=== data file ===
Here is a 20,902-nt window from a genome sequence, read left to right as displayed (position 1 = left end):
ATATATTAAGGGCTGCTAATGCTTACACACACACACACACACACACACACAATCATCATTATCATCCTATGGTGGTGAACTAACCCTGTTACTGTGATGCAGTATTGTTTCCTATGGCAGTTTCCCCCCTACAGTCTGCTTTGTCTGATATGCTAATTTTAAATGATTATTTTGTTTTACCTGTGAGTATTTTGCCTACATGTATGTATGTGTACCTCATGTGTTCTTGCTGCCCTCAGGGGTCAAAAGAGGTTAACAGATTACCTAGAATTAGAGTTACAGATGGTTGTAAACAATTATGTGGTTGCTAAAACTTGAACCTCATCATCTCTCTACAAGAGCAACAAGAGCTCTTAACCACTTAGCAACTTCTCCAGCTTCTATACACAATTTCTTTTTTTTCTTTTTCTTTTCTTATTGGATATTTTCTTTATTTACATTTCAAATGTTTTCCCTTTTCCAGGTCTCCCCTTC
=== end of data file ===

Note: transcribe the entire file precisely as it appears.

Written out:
Here is a 20,902-nt window from a genome sequence, read left to right as displayed (position 1 = left end):
ATATATTAAGGGCTGCTAATGCTTACACACACACACACACACACACACACAATCATCATTATCATCCTATGGTGGTGAACTAACCCTGTTACTGTGATGCAGTATTGTTTCCTATGGCAGTTTCCCCCCTACAGTCTGCTTTGTCTGATATGCTAATTTTAAATGATTATTTTGTTTTACCTGTGAGTATTTTGCCTACATGTATGTATGTGTACCTCATGTGTTCTTGCTGCCCTCAGGGGTCAAAAGAGGTTAACAGATTACCTAGAATTAGAGTTACAGATGGTTGTAAACAATTATGTGGTTGCTAAAACTTGAACCTCATCATCTCTCTACAAGAGCAACAAGAGCTCTTAACCACTTAGCAACTTCTCCAGCTTCTATACACAATTTCTTTTTTTTCTTTTTCTTTTCTTATTGGATATTTTCTTTATTTACATTTCAAATGTTTTCCCTTTTCCAGGTCTCCCCTTC